HIPAA Forms in Nevada
HIPAA forms in Nevada are required under certain circumstances. HIPAA regulations outline the uses and disclosures of PHI that require authorization from a patient/plan member before that person’s PHI can be shared or used.
HIPAA authorization forms in Nevada are required before:
- The covered entity can use or disclose PHI whose use or disclosure is otherwise not permitted by the HIPAA Privacy Rule
- The covered entity can use or disclose PHI for marketing purposes. If the marketing communication involves direct or indirect remuneration to the covered entity from a third party, the authorization must state that such remuneration is involved.
The law requires that a HIPAA release form in Nevada contain specific “core elements” to be valid.
These elements include:
- A description of the specific information to be used or disclosed.
- The name or other specific identification of the person(s), or class of persons, authorized to make the requested use or disclosure.
- The name or other specific identification of any third parties (persons or classes of persons) to whom the covered entity may make the requested use or disclosure.
- A description of each purpose of the requested use or disclosure.
- An expiration date or an expiration event that relates to the individual or the purpose of the use or disclosure.
- The signature of the individual, and the date.
Nevada Data Breach Notification Law
Nevada data breach notification law requires organizations that are breached, compromising personal information, to report the incident. Entities that are subject to HIPAA and report incidents following HIPAA standards, also meet the requirements of the Nevada data breach notification law.
The HIPAA Breach Notification Rule requires healthcare organizations to report breaches that compromise the confidentiality, integrity, or availability of protected health information.
Incidents that are considered reportable breaches include:
- Hacking or IT incidents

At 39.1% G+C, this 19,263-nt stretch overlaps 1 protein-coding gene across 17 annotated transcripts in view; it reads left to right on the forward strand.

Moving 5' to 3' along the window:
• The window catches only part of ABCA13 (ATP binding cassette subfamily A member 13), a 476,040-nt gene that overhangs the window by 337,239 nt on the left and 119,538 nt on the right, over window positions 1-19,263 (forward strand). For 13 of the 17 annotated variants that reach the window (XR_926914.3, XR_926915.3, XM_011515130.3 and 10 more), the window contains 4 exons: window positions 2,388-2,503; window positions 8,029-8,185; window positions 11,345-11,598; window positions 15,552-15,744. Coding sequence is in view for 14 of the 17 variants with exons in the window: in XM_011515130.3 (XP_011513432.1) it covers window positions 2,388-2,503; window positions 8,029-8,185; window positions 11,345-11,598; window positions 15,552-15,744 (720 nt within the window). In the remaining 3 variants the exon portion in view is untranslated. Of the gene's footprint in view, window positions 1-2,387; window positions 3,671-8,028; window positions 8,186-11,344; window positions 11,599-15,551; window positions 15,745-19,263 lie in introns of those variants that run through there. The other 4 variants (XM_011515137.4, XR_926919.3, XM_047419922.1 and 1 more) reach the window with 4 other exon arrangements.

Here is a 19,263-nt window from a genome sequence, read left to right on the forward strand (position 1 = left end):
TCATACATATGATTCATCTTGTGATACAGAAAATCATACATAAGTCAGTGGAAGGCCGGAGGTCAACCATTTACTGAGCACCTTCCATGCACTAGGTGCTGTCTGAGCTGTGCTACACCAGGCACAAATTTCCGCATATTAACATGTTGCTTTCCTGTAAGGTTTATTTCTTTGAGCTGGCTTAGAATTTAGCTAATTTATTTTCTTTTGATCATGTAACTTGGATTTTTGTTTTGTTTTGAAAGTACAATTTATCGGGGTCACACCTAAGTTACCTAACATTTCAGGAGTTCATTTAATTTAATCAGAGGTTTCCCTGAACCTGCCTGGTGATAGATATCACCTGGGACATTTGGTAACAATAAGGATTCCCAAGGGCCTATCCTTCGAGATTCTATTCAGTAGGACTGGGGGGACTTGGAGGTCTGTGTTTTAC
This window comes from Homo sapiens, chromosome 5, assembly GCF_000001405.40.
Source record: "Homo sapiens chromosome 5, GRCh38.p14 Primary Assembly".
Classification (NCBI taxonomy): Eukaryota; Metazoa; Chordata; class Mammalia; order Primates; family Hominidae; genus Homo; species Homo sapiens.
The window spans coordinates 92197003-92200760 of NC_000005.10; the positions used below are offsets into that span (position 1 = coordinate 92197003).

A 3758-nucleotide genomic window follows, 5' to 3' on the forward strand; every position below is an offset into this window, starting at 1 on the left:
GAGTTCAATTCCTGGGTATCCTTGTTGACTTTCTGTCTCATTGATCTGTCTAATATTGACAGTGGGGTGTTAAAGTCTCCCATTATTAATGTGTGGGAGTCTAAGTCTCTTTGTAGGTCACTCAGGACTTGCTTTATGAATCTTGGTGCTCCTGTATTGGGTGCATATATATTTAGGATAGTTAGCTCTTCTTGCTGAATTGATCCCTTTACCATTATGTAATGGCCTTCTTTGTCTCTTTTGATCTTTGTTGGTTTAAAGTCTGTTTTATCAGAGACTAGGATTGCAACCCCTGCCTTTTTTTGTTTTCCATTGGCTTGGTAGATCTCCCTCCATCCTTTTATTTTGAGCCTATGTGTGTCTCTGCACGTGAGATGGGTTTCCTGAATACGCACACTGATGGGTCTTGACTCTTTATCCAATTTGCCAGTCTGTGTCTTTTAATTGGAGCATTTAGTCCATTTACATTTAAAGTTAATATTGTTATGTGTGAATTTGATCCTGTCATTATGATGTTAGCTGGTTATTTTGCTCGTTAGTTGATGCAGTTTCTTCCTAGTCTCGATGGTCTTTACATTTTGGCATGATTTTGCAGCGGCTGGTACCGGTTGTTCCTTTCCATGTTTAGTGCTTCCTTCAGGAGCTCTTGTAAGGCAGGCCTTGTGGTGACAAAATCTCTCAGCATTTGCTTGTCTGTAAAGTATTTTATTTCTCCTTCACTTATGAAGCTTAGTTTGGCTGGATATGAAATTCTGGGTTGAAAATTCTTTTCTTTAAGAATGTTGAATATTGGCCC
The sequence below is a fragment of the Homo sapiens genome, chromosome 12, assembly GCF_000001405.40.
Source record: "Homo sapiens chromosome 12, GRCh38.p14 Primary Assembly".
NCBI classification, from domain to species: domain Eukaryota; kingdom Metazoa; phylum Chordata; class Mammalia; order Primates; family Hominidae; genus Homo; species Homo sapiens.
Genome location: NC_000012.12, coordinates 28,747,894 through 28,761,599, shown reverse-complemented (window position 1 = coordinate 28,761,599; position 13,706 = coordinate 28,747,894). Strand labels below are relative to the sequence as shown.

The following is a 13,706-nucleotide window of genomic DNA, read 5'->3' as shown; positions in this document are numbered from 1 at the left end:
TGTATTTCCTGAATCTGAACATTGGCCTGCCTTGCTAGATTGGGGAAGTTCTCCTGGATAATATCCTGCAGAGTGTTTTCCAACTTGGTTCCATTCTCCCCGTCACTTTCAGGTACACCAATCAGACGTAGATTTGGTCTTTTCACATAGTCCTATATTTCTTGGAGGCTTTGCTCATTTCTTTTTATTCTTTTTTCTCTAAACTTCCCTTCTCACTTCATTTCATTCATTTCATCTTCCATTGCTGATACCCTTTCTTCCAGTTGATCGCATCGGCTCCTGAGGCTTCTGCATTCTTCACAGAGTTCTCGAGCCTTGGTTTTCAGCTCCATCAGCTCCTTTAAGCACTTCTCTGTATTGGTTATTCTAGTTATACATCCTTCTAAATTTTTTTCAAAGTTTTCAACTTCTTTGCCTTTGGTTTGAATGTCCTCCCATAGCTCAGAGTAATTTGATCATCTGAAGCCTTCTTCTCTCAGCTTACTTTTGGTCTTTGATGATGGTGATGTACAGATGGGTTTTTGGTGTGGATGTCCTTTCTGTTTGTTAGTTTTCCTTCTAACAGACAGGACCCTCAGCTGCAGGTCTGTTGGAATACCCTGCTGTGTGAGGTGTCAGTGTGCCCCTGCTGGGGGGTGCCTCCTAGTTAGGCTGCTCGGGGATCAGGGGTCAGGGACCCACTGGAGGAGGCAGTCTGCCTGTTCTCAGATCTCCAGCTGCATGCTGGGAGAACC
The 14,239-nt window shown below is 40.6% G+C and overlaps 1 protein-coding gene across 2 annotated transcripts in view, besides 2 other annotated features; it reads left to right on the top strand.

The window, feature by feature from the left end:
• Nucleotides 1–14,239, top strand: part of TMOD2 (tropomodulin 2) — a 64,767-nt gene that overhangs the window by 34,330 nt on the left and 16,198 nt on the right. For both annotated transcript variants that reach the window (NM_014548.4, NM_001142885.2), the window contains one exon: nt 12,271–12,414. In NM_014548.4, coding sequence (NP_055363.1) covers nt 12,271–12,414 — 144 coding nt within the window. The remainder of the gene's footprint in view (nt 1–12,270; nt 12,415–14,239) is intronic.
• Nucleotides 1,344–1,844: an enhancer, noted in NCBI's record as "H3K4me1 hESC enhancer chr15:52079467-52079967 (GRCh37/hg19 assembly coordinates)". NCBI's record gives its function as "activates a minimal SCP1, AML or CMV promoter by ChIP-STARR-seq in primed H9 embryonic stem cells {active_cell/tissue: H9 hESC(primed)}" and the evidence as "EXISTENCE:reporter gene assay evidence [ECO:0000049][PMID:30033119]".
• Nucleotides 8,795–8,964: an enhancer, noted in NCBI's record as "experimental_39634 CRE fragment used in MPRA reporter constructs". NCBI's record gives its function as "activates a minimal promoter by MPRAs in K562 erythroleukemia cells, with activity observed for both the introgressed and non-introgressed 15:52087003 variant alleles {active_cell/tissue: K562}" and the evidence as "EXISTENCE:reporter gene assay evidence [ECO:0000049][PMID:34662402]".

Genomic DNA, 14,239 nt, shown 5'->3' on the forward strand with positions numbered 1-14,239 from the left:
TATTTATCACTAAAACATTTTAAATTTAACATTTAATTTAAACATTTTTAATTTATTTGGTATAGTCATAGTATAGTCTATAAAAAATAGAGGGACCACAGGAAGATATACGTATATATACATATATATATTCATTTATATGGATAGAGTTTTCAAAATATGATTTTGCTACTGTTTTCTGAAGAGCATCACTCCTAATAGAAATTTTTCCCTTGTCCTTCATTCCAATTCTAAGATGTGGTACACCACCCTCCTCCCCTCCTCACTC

- Unauthorized access or disclosure of PHI
- Theft or loss of an unencrypted device with access to PHI
- Improper disposal of medical records
When a patient’s PHI is potentially affected by one of these incidents, the affected patient must be informed within 60 days of discovery. Breach notification letters must be mailed to affected patients. If ten or more patients cannot be reached by mail, a substitute notice must be available on the organization’s website. If the incident affected 500 or more patients, the breached organization must notify media outlets to ensure that all affected patients are aware of the incident.
Breach notification requirements to the Department of Health and Human Services (HHS) differ depending on how many patients are affected by the incident.
- Breaches affecting 1 – 499 patients: organizations must keep an account of any breach involving less than 500 patients over the calendar year. Organizations have 60 days from the end of the calendar year the breach occurred to report these incidents to the HHS – March 1st.
- Breaches affecting 500+ patients: any incident that affected 500 or more patients must be reported to the HHS within 60 days of discovering the incident. These incidents are posted on the OCR’s online breach portal.
Nevada HIPAA Violation
What is a Nevada HIPAA violation? While many HIPAA violations occur due to breaches, it is not the breach that would conclude that a healthcare organization violated it. Most HIPAA violations occur when healthcare organizations fail to conduct accurate and thorough risk assessments, provide patients timely access to their medical records, have signed business associate agreements, or report breaches promptly.
Nevada SB 220 Compared to the HIPAA Privacy Rule
The HIPAA Privacy Rule also regulates the sale of certain personal information. The information the HIPAA Privacy Rule regulates is known as PHI, or protected health information.
Protected health information is the term given to health data created, received, stored, or transmitted by HIPAA-covered entities and their business associates in relation to the provision of healthcare, healthcare operations, and payment for healthcare services.
Just as Nevada SB 220 provides consumers more control over how their personal information is used, by allowing them to opt out of sales of their covered information, so too does the HIPAA Privacy Rule.
Under the HIPAA Privacy Rule, patients control how their PHI is used for marketing purposes, requiring that covered entities or business associates receive written patient authorization for certain types of marketing.
Under the Privacy Rule, covered entities and business associates must obtain the individual’s written authorization for (among certain other types of marketing) marketing in which a covered entity or business associate:
- Uses or discloses PHI to a third party; and
- Receives financial remuneration for doing so.
Financial remuneration is defined as a direct or indirect payment that flows from or on behalf of a third party whose product or service is being described in a marketing communication.